I thought so too, until I rode an 1150GS Adventure a few weeks ago here in Tucson. I really liked the idea of the GS and I even liked the styling. When I got to ride one however, I was really put off by what I felt was a tendency for the bike to feel like it was falling into turns on the street. I'm sure it has something to do with the height and weight of the bike, but it was enough to put me off.
In either the current or immediate past issue of BMW ON (official organ of the BMW MOA Club) there is an interesting article on converting the GS to pure street - sort of a BMW GS Motard thing. Very cool. The GS is a fine bike (though mighty expensive!) that should be even better if the reduced weight and increased power is correct. More info at BMW RA site - see OTL INTL link..IF you can stomach the so called "editor in chief". Occasionally he can make KPAUL look rational.
I also rode a 2004 R1150RT on the same day I test rode an 1150GS. The RT did not exhibit any of the surging I had heard about in the oilhead engined bikes. I was told the problem had been solved with the "dual-spark" engine mods applied to the 2004 model. I don't know if the 1150GS model I rode had the dual spark engine, but I would guess the 1200GS would.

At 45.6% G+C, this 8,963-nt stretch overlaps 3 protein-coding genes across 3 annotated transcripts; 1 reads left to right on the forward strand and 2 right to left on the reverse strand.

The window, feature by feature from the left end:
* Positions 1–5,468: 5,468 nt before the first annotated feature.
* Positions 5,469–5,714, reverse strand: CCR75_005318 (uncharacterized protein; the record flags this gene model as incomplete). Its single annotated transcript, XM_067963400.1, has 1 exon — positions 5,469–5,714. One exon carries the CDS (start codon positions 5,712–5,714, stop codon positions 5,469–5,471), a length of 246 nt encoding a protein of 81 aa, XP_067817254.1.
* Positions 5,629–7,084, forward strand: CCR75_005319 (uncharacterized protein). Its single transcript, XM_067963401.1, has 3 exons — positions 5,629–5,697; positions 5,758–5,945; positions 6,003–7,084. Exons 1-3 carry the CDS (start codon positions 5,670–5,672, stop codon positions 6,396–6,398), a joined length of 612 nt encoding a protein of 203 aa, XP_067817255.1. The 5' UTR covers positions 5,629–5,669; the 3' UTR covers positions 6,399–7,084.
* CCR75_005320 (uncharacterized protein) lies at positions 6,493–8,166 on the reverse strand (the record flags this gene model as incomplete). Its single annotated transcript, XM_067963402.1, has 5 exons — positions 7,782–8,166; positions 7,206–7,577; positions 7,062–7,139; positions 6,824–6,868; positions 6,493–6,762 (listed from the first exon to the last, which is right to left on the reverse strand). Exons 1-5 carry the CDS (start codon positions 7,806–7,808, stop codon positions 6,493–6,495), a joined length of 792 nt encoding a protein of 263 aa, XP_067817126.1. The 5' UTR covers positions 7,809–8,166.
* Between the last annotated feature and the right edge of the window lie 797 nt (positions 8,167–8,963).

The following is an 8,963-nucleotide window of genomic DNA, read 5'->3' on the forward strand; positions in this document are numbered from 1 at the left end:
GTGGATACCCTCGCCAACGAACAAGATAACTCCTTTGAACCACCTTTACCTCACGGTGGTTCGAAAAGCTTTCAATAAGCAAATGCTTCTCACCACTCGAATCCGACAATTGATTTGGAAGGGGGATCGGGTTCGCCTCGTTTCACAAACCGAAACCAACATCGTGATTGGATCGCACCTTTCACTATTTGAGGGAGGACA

I got to ride the GS extensively, though never owned one. It feels very different from other bikes, but after a couple of miles I got used to it, and started taking turns like there's no tomorrow, surprising lots of gsxrs and cbrs. It holds a line like a freight train, and has lots of power - and you don't need to gear it too much. As a city bike, well - it's no scooter.
also - i'm 6'2, which probably helps. It is heavy, and the shaft drive also requires some adjustment.
The 1200 GS not only has dual plugs, they are electronically controlled to fire separately based on engine speed, etc., which is supposed to alleviate the surge as well as make the engine able to handle lower-octane gas without pinging. The engine also has counterbalancer to get rid of the "boxer buzz," though I have never found vibration to be a problem on my R1100R (OK, it vibrated like crazy for the first 5,000 miles, but not any more...). The bike also weighs about 70 pounds less than the 1150GS, which should make a big difference, even bigger than the advertised 15 extra horsepower.